Showing Some Love

This is a subject I reckon I am going to return to again and again, treating truck drivers like human beings. A report from QUT’s Institute of Health and Biomedical Innovation shows how an improvement in truck driver health has been achieved by a workplace intervention program. After the program there was a 15 per cent drop in drivers self-reporting their body mass index (BMI) as obese. These truckies are eating healthier, exercising more and losing weight.

 

 

Truckies had been targeted by the QUT team leader, Dr Marguerite Sendall, as they are regarded as having the kind of lifestyle where they are at a higher risk of developing chronic diseases such as diabetes and heart disease. Fatigue from long working hours and the sedentary nature of the job mean drivers are regarded as taking them into the high risk category.

 

 

The initiative was funded by the Queensland Government’s Healthier Happier.Workplaces initiative and the project was developed by QUT to investigate the effectiveness of workplace-based nutrition and physical activity health promotion programs for truckies in south-east Queensland.

 

 

The very nature of the mobile workplace and the lack of good food on the road made getting the message out to drivers and getting them to act on the advice particularly problematic. The team looked at the nature of the workplace and developed specific strategies.

 

 

The kind of thing tried included offering healthy options in vending machines at work. Employers also agreed to supply free fruit to drivers and promote the 10,000 steps workplace challenge among the workforce.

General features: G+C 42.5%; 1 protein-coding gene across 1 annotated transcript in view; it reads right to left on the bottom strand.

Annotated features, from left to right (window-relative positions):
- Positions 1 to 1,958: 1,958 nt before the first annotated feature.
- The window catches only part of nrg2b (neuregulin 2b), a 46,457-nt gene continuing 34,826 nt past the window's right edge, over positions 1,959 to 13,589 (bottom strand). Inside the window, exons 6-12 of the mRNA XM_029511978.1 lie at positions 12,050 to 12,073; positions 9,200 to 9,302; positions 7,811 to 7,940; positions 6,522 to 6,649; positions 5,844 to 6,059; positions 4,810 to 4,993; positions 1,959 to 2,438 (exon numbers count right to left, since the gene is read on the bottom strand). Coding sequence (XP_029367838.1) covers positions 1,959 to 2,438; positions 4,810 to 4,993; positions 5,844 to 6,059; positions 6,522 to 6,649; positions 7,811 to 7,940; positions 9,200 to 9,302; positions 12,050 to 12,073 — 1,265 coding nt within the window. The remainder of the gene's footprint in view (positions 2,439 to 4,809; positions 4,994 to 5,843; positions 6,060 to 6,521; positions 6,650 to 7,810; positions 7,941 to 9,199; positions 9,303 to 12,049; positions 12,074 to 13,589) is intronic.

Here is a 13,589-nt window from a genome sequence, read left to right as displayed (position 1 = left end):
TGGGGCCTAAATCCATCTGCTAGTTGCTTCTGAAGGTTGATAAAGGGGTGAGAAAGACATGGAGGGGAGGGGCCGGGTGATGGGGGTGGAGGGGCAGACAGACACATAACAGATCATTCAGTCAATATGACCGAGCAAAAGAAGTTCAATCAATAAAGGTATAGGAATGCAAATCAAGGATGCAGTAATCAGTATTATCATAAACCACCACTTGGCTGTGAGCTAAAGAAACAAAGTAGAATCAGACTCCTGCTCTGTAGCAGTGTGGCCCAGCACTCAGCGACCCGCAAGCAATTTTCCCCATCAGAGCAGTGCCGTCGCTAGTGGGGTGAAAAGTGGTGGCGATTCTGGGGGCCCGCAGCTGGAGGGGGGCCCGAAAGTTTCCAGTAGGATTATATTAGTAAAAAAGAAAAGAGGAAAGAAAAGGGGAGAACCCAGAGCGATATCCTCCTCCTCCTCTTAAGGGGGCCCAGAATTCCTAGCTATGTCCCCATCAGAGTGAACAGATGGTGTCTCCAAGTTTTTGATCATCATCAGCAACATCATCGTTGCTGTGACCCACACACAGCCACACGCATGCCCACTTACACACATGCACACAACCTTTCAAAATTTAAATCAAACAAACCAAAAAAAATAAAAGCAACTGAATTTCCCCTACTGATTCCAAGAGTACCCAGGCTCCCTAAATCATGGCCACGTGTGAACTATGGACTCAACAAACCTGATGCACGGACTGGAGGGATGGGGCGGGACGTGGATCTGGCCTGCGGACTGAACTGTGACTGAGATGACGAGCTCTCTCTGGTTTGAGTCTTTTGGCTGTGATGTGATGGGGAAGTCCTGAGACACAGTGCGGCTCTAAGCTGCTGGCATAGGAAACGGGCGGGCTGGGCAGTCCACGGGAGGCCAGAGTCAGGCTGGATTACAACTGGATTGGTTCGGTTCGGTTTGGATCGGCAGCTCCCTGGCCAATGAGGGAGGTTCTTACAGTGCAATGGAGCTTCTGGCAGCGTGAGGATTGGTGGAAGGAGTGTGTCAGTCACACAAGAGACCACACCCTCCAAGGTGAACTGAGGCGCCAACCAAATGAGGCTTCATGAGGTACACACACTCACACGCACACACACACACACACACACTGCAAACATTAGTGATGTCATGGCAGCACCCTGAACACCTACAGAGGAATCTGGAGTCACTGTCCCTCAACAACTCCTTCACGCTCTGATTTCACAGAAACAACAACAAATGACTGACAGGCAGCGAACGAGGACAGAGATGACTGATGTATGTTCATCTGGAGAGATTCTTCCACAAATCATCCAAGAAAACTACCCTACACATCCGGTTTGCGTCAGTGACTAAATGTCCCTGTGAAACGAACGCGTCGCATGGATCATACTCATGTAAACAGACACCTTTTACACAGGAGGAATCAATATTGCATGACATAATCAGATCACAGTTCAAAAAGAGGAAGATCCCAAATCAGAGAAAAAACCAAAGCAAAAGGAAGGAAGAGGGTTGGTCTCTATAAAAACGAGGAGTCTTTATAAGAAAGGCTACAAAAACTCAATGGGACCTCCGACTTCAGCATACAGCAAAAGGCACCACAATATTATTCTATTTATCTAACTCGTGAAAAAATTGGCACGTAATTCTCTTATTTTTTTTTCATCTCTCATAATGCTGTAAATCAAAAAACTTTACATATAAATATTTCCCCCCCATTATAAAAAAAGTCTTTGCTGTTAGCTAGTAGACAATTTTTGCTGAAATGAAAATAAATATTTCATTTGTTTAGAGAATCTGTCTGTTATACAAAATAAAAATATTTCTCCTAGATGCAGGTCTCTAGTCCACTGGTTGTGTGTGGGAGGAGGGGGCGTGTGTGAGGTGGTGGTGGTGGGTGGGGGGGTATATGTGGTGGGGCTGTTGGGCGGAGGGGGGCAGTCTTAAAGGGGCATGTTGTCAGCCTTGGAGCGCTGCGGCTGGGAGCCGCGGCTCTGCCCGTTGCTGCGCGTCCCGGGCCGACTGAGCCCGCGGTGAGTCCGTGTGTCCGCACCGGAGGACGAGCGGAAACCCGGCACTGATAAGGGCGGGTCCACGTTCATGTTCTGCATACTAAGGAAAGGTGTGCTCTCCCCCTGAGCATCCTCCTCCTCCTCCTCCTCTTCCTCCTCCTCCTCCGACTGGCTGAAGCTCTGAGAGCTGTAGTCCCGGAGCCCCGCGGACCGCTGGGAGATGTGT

Over the two-year project, five transport companies employing between 20 and 200 truck drivers were involved. Each tried four or five different strategies. Each was tailored to specifically to the real world situation for the truckies involved.

 

 

“What workplaces need to be doing is responding proactively to the barriers in each individual workplace,” said Marguerite. “For example providing microwaves and small fridges, especially for line haul drivers.”

 

 

At the end of the day, both drivers and management were happy. There were also positive health outcomes for the drivers. 18 per cent more of the truckies said they were making lifestyle changes to improve their health, 20 per cent pre-intervention rose to 38 per cent post-intervention.

 

 

More drivers said their health was ‘good’ or ‘excellent’. They had also learned about good nutrition and increased their intake of fruit and vegetables.

 

 

This is the kind of great result which can be achieved when trucking companies show they do care about their drivers. Most of the time truckies feel ignored, marginalised and unloved. Real initiatives, where changes are customised to take into account the weird lifestyle imposed on the average truckie, can have a real effect.

 

 

So, go on trucking industry, show your drivers some love!

Brave New World The End of the Logbook?

Author: Tim Giles

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